whole grain bread
The Fooda nd Drug Administration of India has said that seven samples of bread it tested did not contain cancer causing chemicals in them [REPRESENTATIONAL IMAGE]Mattie Hagedorn/Flickr

Days after a shocking report by the Centre for Science and environment (CSE) revealed that many brands of Indian breads may contain cancer-causing chemicals such as potassium bromate and potassium iodate, the Food and Drug Administration (FDA) said that seven samples of bread tested by them showed no traces of such chemicals.

The CSE survey had reportedly led to a dip in the sales of bread by causing scare among people.

The Indian health ministry had already ordered a probe into the matter and sought a report immediately.

The FDA said that it received reports of seven samples of sliced bread, pizza bread and bun bread, and that none of them had tested positive for potassium iodate and potassium bromate, the Times of India reported.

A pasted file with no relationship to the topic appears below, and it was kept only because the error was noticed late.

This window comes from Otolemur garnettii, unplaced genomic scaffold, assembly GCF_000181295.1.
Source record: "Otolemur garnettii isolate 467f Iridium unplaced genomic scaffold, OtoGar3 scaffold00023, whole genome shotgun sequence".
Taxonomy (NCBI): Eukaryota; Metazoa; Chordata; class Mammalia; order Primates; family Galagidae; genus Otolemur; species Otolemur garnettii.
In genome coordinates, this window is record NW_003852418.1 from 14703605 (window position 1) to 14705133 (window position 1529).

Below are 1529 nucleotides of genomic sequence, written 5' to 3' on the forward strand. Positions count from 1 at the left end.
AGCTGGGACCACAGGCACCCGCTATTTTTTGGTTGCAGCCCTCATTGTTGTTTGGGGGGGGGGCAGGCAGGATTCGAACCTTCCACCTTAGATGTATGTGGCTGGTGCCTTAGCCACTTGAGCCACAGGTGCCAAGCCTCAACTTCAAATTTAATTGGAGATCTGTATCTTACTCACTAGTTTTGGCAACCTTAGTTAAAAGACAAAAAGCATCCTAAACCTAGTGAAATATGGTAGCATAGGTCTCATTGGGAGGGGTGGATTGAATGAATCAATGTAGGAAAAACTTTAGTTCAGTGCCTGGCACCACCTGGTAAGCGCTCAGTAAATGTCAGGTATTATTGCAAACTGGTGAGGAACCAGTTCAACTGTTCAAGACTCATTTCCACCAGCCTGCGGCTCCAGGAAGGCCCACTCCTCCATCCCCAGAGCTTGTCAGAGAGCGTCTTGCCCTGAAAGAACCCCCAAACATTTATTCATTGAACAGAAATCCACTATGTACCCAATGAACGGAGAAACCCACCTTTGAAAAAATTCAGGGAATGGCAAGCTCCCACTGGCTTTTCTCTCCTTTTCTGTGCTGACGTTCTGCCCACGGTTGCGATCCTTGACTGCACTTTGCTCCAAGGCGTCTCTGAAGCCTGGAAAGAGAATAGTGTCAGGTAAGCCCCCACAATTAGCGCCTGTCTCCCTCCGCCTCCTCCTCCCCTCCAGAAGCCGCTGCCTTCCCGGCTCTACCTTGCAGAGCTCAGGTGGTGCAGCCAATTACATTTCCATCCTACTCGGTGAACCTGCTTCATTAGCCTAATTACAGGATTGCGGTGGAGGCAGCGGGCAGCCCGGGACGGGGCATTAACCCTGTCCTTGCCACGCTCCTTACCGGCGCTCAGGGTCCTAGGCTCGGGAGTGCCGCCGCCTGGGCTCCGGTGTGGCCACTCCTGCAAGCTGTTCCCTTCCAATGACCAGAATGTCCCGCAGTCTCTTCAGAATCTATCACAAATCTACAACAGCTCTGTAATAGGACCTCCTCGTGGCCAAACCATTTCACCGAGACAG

The food testing agency is awaiting the reports of four more bread samples, Salim Veljee, the Director of FDA, was quoted by the TOI as saying.

FDA had collected 18 samples of bread, including pao, and brown and white breads, which were sent to the Bambolim testing facility in Goa. A previous batch of bread samples tested at the facility had also not shown any presence of carcinogens. 

According to a report released by the CSE on May 23, 84 percent of bread samples collected from various grocery stores and bakery outlets of Delhi contained potassium bromate and potassium iodate, known for their cancer-causing properties.

Various stakeholders in the food industry had then said that the country's food regulatory authority, the Food Safety and Standards Authority of India (FSSAI), has permitted the use of potassium bromate/iodate in breads at a maximum limit of 50 parts per million (ppm) for bread and 20 ppm for other bakery products.

The FSSAI has now decided to remove both the chemicals from the list of permissible additives and also evaluate the health hazards associated with their use.